Guest Blogging: Write guest posts for relevant blogs or online publications to introduce yourself and your book to new audiences. Create one that is an overall description of your work and book, and then create several other pieces that go more fully into each sub-subject, or write individual pieces directed toward certain audiences.

Utilize Hashtags Strategically: Research and use trending and relevant hashtags on social media to increase the visibility of your book-related content. Often your book title can be a hashtag as well.

Create Shareable Content: Develop shareable graphics, quotes, or excerpts from your book that readers can easily repost on social media. This helps to spread the word and introduce new people to your book and its message

The Don’ts of Book Publicity

Don’t Overlook Local Media: While online promotion is crucial, don’t forget to engage with local media outlets, bookstores, and libraries for regional publicity opportunities. If you want to do larger media, often a local interview will help you do exactly that.

Avoid Spamming Book Reviewers: Personalize your pitches to book bloggers and reviewers instead of sending mass emails. This can not be stressed enough. You must show that you’ve done your research and you know who you are talking to. This will increase your chances of securing interviews and reviews substantially.

Don’t Neglect the Power of Book Signings: Even in the digital age, in-person book signings and events still have value. Don’t disregard the potential of connecting with readers face-to-face, not to mention the bookstore staff. It’s a great way to get on their “recommended reading” table.

Avoid Ignoring Trends: Stay up-to-date with the latest marketing and publicity trends. Being adaptable will help you stay relevant in a rapidly changing landscape. This is something I work to address here each and every week. If you discover something new that really helps you, please let me know.

Don’t Disregard Negative Reviews: While it’s essential to handle negative feedback gracefully, don’t be disheartened by it. Constructive criticism can help you grow as an author. In addition, this is required for trained reviewers. Their job is to list what they love about the book, in addition to what they consider to be weaknesses. Often, the negatives are a very small part of the review, so focus on the good things they say and use that for your quotes.

Avoid Overextending Yourself: Plan your publicity efforts realistically, so you don’t burn out. Pace yourself and focus on the most effective strategies. Self care is important here too. Eat right, move each day, meditate or sit quietly and read material that is uplifting.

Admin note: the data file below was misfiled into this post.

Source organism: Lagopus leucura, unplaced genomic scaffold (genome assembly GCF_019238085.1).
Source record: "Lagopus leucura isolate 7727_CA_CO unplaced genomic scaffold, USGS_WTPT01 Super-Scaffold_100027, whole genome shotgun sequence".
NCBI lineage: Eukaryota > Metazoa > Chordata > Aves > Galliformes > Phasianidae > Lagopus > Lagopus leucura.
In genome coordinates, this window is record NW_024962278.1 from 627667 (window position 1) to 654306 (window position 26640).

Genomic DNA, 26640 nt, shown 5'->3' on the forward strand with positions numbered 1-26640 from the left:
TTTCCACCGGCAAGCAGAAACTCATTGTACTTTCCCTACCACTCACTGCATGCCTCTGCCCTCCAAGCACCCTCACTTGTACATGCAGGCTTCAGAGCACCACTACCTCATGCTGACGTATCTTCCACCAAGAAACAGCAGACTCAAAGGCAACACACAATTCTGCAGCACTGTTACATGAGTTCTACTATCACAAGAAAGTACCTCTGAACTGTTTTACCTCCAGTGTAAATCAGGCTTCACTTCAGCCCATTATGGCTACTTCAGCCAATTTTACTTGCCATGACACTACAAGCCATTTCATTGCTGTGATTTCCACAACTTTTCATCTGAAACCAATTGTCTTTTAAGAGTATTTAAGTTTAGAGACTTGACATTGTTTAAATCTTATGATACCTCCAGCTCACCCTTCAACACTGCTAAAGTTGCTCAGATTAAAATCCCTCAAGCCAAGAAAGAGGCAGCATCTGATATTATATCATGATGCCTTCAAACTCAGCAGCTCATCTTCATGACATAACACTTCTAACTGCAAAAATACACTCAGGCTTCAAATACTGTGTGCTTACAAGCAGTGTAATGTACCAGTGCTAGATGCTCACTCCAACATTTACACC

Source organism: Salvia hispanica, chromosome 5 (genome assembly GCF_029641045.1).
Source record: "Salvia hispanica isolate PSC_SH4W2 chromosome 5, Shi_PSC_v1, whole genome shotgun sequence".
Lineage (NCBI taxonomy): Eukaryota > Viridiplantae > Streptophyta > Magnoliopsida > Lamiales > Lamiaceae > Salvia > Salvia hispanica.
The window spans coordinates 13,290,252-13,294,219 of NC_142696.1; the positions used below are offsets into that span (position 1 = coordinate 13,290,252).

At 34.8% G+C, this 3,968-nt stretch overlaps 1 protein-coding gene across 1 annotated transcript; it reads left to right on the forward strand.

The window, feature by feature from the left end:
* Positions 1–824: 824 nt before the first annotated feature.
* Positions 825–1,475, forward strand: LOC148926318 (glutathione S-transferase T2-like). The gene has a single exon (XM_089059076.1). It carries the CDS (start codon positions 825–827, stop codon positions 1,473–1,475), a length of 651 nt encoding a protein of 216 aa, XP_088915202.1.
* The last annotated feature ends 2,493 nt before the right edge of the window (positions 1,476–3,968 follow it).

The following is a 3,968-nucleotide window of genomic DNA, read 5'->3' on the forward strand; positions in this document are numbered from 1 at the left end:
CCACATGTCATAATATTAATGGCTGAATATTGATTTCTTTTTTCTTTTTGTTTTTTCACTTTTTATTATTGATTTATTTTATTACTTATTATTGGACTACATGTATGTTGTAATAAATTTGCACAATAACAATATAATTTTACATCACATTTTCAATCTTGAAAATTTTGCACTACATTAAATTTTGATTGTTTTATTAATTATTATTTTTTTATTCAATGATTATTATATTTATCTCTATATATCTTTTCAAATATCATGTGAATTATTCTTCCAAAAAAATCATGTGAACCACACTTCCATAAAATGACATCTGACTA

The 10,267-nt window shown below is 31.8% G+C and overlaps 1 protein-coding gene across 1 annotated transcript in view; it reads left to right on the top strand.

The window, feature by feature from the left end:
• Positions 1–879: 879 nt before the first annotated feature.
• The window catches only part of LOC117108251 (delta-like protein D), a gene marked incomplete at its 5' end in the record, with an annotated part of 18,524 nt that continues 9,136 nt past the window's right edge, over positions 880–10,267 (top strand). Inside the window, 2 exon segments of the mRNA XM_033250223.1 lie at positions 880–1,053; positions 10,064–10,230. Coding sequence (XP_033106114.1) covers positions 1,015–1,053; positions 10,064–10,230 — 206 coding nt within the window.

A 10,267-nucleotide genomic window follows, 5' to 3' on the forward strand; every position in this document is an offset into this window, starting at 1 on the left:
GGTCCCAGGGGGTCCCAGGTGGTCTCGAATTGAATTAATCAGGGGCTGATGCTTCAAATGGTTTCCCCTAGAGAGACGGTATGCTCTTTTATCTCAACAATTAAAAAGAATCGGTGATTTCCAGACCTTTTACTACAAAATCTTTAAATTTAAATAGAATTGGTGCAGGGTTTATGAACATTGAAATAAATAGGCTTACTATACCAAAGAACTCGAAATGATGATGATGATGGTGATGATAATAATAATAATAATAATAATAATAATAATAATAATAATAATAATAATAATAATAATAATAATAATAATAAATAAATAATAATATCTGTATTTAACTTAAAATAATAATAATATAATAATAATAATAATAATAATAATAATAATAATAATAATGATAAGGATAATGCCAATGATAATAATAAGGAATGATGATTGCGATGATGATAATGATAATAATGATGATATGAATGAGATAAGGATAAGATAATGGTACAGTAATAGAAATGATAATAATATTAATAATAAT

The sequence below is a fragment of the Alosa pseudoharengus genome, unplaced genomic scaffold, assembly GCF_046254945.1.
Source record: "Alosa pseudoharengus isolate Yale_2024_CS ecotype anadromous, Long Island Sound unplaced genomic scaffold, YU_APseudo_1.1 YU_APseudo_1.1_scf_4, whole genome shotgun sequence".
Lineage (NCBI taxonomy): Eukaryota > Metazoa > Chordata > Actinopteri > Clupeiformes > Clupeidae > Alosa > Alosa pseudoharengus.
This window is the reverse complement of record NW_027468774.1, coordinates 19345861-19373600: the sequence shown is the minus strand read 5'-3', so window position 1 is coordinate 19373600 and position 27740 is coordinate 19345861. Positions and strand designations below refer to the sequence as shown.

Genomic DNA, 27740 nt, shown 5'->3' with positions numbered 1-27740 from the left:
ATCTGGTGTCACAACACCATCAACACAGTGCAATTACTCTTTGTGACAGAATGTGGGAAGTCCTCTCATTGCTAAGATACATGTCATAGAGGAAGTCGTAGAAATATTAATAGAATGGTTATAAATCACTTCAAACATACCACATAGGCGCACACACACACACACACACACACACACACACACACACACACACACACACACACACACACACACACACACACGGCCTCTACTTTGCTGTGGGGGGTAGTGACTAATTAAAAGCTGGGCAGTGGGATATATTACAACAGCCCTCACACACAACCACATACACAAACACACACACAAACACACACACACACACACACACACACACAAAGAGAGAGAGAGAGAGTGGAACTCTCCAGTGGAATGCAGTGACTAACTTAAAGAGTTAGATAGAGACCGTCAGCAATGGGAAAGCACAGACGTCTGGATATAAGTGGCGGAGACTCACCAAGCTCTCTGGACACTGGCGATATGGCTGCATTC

Don’t Neglect Follow-Up Opportunities: If you have a successful publicity event or campaign, don’t miss the chance to leverage it for further exposure or media coverage. For example, book store managers and librarians all have networks. Ask if they know anyone else who would be interested in having you at their place.

Avoid Focusing Solely on Sales: Book publicity is more about visibility and brand awareness in a crowded market than it is about sales. Sales are important, of course, and that is what your marketing speaks to directly. Building a loyal reader base and establishing your author brand are equally important.

Don’t Underestimate Word-of-Mouth: Encourage your readers to spread the word about your book through reviews, social media shares, and personal recommendations.

Avoid Excessive Automation: While automation tools can be helpful, don’t rely on them entirely. Personalized engagement is vital for building lasting connections with readers. I am often puzzled at how we live in such a connected world, and yet reaching a real person can be a challenge.

Bottom Line

Remember that each book and author’s journey is unique, so there is no one-size-fits-all approach to book publicity. By being authentic, persistent, and open to learning, you can navigate this world effectively and make a lasting impression on your target audience. Remember, we live in a world that is ever changing. It’s time to embrace it, and get your books out there.

To your success!


P.S. It’s Time to Begin!

P.P.S. I am thrilled to be providing the training for The Book Publicity Master Course via the Nonfiction Authors Association. You can join me by clicking here and becoming your own publicist. I’ll be sharing lots of insider secrets on exactly how you can do that. Join me!